Kurds protest 'unjust exclusion' from drafting new Syrian constitution

Kurds protest 'unjust exclusion' from drafting new Syrian constitution
2 min read
02 October, 2019
The Kurdish administration in northeast Syria this week decried its exclusion from the committee as 'unjust', saying it undermined the principles of democracy.
Kurds have fought in decisive battles during the US-backed campaign against IS [Getty Images]
Hundreds of Kurdish protesters took to the streets on Wednesday to denounce their exclusion from the United Nations-backed committee in charge of drafting the new Syrian constitution.

The long-awaited formation of the committee will include 150 members, split evenly between Syria's regime, the opposition and Syrian civil society.

Even though individual Kurdish representatives are part of the opposition and civil society factions, protesters are calling the exclusion of the Kurdish administration "unjust", as it controls almost a third of the country.

"It's our right to participate in the drafting of the constitution," read one sign in the Kurdish-majority city of Qamishli, reported AFP.

Talaat Younes, a Kurdish administration official, stressed the need to include "all components of Syrian society,'' especially with many mourning their loved ones who died in the war-effort against the Islamic State group.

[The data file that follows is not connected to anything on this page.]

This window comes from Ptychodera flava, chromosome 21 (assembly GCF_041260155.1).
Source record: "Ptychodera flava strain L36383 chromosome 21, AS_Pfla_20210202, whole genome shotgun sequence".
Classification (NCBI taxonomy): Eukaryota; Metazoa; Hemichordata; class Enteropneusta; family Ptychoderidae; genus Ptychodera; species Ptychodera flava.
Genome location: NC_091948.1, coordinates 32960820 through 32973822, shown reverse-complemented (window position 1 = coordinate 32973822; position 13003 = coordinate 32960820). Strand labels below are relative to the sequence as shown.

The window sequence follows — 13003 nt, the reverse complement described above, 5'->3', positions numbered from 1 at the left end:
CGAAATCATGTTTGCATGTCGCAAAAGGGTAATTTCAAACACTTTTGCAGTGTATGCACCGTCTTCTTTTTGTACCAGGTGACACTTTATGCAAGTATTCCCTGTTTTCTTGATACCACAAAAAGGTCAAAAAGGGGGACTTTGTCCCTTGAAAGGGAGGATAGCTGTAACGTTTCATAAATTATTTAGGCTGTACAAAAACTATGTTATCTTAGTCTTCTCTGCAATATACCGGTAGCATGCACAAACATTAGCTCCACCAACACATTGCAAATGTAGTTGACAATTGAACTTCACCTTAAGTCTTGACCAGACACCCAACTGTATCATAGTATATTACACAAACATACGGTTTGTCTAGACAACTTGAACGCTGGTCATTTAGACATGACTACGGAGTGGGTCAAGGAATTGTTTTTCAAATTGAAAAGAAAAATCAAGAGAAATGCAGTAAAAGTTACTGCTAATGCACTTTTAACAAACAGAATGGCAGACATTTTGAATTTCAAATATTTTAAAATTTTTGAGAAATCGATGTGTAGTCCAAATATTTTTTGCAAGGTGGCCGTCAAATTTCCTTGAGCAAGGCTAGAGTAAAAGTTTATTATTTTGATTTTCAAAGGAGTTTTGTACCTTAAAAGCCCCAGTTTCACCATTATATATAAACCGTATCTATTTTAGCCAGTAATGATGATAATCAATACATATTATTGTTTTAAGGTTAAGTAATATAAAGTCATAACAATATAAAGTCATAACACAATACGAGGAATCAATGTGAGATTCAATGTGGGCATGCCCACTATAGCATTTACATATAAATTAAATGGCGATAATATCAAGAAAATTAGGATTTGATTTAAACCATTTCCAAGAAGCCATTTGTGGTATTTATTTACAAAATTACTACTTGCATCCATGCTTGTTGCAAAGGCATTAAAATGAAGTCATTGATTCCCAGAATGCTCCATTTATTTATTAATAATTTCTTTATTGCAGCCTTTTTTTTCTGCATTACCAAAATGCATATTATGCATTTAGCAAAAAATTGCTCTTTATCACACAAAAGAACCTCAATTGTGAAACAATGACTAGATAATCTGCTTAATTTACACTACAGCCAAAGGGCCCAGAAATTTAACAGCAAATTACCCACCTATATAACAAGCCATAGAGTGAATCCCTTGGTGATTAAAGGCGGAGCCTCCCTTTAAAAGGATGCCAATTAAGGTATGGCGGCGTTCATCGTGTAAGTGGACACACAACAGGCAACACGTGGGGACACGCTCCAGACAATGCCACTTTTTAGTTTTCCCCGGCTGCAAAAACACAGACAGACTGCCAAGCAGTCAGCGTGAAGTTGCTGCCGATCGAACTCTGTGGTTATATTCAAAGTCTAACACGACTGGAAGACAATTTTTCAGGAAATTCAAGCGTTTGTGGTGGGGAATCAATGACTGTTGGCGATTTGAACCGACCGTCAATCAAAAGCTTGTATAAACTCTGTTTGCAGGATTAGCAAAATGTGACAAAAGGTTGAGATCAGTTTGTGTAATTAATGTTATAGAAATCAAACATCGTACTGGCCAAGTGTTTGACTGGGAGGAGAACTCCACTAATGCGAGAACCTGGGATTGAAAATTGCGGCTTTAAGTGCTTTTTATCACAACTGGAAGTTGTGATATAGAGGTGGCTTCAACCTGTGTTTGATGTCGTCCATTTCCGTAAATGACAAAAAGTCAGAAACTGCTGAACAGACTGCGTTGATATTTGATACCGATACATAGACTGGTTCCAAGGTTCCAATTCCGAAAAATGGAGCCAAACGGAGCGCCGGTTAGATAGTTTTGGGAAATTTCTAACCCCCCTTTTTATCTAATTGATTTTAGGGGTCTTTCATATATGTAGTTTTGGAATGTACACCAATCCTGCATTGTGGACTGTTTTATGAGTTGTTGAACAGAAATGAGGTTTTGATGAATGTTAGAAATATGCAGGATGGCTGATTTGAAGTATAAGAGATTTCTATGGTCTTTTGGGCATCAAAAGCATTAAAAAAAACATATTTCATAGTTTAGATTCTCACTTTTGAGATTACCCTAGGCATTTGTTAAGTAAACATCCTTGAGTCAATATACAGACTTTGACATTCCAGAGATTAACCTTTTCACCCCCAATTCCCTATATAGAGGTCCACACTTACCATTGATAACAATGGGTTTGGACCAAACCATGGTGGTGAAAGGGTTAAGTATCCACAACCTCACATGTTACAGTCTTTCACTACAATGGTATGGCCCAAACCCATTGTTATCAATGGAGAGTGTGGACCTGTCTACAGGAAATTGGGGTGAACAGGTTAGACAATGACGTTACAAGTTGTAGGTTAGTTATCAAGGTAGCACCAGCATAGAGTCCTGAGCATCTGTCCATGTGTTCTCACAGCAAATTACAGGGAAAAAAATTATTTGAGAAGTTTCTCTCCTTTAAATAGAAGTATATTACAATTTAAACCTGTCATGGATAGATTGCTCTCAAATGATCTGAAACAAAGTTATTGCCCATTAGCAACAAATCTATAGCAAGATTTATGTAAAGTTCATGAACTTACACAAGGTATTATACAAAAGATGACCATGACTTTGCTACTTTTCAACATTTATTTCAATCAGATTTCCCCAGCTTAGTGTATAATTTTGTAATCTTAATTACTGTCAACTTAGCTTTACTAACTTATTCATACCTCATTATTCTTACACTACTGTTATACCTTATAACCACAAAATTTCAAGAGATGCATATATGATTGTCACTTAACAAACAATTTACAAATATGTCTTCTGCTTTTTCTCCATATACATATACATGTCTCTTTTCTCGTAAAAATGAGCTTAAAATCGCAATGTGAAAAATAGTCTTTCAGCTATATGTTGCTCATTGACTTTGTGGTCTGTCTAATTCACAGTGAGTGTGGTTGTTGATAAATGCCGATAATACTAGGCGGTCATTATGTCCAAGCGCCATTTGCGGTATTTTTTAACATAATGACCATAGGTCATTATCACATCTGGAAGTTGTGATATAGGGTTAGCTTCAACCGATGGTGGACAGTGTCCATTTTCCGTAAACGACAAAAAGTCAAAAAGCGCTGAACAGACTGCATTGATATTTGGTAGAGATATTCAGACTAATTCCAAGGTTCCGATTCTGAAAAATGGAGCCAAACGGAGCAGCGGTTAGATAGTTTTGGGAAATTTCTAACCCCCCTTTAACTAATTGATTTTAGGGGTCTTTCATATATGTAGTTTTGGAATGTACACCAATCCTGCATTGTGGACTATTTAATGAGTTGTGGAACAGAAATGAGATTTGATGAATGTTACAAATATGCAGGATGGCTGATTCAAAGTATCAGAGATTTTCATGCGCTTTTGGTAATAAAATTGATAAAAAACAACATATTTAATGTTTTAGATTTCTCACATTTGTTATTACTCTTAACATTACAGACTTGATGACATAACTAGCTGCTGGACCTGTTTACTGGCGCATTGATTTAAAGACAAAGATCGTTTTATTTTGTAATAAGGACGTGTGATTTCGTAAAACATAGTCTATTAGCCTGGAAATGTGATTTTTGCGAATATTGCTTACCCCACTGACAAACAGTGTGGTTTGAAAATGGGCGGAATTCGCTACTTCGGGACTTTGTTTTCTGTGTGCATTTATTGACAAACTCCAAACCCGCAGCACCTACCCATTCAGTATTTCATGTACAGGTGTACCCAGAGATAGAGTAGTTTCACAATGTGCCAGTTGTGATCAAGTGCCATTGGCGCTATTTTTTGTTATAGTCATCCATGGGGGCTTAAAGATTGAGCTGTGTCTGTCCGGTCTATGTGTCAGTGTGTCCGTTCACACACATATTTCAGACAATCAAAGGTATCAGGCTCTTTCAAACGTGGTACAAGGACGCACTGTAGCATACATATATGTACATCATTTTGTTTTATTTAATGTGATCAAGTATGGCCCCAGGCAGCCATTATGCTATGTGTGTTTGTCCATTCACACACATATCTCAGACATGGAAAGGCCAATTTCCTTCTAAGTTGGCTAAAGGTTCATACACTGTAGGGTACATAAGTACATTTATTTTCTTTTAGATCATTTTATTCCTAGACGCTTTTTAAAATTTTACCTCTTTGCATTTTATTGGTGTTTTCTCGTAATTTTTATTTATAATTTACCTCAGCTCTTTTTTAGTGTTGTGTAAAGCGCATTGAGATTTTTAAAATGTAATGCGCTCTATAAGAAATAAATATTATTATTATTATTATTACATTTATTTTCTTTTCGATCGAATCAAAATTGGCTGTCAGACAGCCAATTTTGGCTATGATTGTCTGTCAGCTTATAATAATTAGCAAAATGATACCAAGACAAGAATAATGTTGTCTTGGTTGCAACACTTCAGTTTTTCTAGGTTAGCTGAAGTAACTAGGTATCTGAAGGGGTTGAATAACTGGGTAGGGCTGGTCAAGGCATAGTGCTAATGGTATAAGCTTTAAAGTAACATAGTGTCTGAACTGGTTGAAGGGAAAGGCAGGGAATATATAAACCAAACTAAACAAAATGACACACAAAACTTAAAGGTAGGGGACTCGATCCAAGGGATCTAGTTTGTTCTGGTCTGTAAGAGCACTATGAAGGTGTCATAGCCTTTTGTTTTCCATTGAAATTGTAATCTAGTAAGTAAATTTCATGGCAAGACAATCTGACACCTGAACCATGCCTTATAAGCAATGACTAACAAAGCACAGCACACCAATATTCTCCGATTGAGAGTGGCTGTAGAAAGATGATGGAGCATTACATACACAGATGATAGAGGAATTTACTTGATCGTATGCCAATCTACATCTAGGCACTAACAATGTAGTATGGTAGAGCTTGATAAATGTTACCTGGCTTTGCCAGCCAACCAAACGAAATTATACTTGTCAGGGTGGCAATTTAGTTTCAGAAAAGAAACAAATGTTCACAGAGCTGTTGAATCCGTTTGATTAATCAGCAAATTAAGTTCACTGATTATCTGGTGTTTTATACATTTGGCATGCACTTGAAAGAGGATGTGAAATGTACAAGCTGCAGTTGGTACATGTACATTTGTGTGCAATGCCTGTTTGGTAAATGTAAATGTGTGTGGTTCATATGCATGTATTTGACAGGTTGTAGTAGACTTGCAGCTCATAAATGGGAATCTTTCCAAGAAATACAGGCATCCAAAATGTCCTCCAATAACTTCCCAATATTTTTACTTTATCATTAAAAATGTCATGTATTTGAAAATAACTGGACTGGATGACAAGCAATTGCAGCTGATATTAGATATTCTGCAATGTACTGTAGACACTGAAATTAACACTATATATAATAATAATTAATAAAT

"Our military force has achieved significant success. We must have representatives on this committee," said Hashem Shawish, one of the protesters, to AFP

Syrian Kurds led the fight against IS in some of the most decisive battles of the conflict, kicking out the jihadists and conquering significant territory in the north and east of the country.

Kurds have also been sidelined by the parallel Russian-backed negotiations due to Turkey labelling them as terrorists. 

The new constitution was announced by the UN last month, after numerous rounds of failed UN-led peace talks.

UN Secretary-General Antonio Guterres sees the committee as a first step toward finding a solution to the conflict.

The European Union's Foreign Policy Chief, Federica Mogherini, also welcomed the announcement and said it "gives back hope to the Syrians".

But there are doubts over whether Assad's regime will be willing to make significant concessions on its hold on power.

The war in Syria has killed more than 370,000 people and displaced millions since erupting in 2011 with the repression of anti-government protests.

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